|Tuhin Subhra Day/Fotopedia|
|Towards infinity: A Nepali sadhu smokes hashish from his chillum as part of the religious festival Shivaratri.|
Police in Nepal say they have cracked down on public marijuana use at a major Hindu religious festival where the herb is smoked legally by thousands of holy men to honor the Hindu god Shiva.
The wandering mystics, known as sadhus, use an ancient legal loophole to smoke cannabis during a night of celebrations in honor of Shiva, the Hindu god of destruction, reports Agence France Presse
. But unfortunately, ordinary, every-day Nepalis aren’t allowed to join them.
“We have arrested 70 people including dozens of youths who took excessive marijuana,” said Nepal police spokesman Dhiraj Pratap Shah, who apparently thinks he gets to decide what’s “excessive.”
“We have not arrested any sadhus,” Pratap claimed.
Thousands of devotees travel to the Pashupatinath temple in Kathmandu every year from all over Nepal and India to celebrate the Shivaratri festival.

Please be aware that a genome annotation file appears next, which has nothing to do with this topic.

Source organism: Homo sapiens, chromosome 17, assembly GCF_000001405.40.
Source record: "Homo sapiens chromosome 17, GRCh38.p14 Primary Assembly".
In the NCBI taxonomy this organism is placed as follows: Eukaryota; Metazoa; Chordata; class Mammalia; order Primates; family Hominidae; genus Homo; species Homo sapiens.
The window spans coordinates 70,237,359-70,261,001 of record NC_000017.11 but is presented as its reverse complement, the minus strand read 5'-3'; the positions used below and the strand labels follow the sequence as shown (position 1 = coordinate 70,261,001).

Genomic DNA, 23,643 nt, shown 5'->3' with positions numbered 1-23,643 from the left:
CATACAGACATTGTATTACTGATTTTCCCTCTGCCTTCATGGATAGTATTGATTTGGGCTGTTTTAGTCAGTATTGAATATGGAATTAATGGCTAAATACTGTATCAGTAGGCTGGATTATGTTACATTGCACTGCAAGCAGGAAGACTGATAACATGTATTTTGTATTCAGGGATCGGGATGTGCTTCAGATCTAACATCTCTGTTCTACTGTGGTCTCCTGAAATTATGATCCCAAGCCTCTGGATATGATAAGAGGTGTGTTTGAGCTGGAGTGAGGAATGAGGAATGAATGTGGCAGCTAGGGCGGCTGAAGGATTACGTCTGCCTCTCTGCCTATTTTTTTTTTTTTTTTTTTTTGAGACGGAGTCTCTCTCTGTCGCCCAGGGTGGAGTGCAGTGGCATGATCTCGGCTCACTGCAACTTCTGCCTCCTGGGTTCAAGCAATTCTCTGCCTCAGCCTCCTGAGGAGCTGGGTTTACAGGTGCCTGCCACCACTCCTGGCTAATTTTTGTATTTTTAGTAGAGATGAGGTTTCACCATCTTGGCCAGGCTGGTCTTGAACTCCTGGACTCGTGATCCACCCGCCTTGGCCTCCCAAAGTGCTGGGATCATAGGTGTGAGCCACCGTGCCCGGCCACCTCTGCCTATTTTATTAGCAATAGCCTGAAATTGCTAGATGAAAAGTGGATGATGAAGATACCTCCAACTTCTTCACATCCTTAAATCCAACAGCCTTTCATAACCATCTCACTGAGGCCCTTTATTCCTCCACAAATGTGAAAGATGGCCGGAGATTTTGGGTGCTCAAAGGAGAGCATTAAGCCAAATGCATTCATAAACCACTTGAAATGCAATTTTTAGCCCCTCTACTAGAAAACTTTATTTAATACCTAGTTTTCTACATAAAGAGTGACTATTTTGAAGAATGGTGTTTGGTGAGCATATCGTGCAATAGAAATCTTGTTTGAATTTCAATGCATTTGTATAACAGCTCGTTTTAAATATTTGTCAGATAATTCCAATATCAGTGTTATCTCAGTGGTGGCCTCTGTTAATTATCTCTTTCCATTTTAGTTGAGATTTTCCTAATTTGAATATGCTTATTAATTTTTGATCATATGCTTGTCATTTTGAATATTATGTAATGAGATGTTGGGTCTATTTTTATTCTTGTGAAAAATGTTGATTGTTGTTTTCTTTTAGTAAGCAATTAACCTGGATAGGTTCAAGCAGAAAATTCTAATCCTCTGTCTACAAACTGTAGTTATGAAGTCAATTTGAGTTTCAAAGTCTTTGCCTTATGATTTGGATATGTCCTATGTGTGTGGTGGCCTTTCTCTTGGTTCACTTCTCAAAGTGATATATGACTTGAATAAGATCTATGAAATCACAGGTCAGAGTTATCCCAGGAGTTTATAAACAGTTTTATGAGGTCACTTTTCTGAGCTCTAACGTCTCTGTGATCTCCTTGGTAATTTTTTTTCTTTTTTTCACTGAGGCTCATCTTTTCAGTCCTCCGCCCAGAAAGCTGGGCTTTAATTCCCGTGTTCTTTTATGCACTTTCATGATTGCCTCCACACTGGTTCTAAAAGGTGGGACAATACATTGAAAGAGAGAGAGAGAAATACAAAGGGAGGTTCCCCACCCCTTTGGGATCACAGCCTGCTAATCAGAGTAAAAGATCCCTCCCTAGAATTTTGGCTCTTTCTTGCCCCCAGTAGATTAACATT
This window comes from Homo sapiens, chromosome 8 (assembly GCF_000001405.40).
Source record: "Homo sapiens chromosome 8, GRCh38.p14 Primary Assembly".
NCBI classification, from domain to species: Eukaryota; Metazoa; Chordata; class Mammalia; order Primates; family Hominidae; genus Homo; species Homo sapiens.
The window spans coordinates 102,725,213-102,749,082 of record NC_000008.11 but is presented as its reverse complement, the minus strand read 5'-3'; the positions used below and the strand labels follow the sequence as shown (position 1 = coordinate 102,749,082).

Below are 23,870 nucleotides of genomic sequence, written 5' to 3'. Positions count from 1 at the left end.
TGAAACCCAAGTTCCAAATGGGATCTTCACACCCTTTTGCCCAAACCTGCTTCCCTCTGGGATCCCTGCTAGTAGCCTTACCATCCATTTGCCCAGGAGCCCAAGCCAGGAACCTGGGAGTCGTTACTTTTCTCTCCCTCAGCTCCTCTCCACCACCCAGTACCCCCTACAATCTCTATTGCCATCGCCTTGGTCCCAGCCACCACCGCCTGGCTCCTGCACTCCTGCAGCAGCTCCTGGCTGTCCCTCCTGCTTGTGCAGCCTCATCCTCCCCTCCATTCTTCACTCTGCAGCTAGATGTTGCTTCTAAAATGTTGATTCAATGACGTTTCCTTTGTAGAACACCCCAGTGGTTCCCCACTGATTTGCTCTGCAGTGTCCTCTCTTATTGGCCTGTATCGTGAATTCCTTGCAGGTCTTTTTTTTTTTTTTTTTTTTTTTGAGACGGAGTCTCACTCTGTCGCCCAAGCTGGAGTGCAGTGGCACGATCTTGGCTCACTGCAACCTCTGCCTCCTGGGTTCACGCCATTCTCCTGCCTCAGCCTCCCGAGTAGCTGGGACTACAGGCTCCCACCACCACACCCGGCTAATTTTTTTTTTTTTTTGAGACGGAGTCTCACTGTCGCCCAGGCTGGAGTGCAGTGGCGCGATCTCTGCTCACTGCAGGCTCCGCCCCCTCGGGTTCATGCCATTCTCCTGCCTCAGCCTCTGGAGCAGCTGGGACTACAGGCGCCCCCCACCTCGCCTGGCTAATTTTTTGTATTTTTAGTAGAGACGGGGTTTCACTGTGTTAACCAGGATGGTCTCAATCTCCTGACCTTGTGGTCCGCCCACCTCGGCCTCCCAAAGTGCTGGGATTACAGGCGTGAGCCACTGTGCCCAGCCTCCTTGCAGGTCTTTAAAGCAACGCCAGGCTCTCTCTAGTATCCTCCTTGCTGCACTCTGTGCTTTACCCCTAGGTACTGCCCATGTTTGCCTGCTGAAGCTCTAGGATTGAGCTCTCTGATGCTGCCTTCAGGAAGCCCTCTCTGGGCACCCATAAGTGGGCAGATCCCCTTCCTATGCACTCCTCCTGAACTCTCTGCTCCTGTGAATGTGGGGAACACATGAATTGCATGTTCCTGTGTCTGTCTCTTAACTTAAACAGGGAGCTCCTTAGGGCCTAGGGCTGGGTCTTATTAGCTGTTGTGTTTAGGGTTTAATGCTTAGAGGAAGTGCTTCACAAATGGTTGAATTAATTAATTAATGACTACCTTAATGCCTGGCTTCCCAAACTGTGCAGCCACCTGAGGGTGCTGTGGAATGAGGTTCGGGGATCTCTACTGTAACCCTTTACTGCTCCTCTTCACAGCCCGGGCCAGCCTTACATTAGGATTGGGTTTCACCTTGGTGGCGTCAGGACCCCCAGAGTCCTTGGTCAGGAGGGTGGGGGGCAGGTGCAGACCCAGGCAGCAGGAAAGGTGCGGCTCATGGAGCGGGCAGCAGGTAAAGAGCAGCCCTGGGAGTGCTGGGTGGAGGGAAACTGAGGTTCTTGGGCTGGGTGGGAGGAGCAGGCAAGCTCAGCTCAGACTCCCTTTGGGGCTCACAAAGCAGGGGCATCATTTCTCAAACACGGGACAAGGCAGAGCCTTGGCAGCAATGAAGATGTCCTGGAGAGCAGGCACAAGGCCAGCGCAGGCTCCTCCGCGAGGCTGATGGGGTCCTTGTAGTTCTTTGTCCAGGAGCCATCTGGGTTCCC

|“Dude. I am soooo high.” (Or the local equivalent.)|
The government used to provide the marijuana for the festival at one time.
But, alas, like a snake in the garden, “progress” occurred: Uptight authority-types decided just last year to start enforcing a ban on sadhus selling cannabis because of complaints they were dealing to local people.
“The Pashupati Area Development Trust has allowed the sadhus to use the drugs only for themselves,” Pratap snippily said to the AFP.
According to Pratap, 4,500 officers—1,800 of them armed —and 200 undercover, plainclothes detectives were deployed “to maintain law and order” inside the religious temple.
Sadhus—who renounce all worldly possession in favor of spiritual pursuits, and usually live in caves or temples—have been coming to K-K-K-Kathmandu for hundreds of years to celebrate the cannabis-friendly festival.
They mark it by smoking marijuana, because Hindu mythology suggests Shiva himself enjoyed a toke as much as the next god.
Shivaratri is a public holiday in India and Nepal, where all government offices and schools are shut for the day so that everyone can get properly baked.
Huge camps are set up for the visiting sadhus, many of whom arrive weeks ahead of the celebrations to get a good “head” start.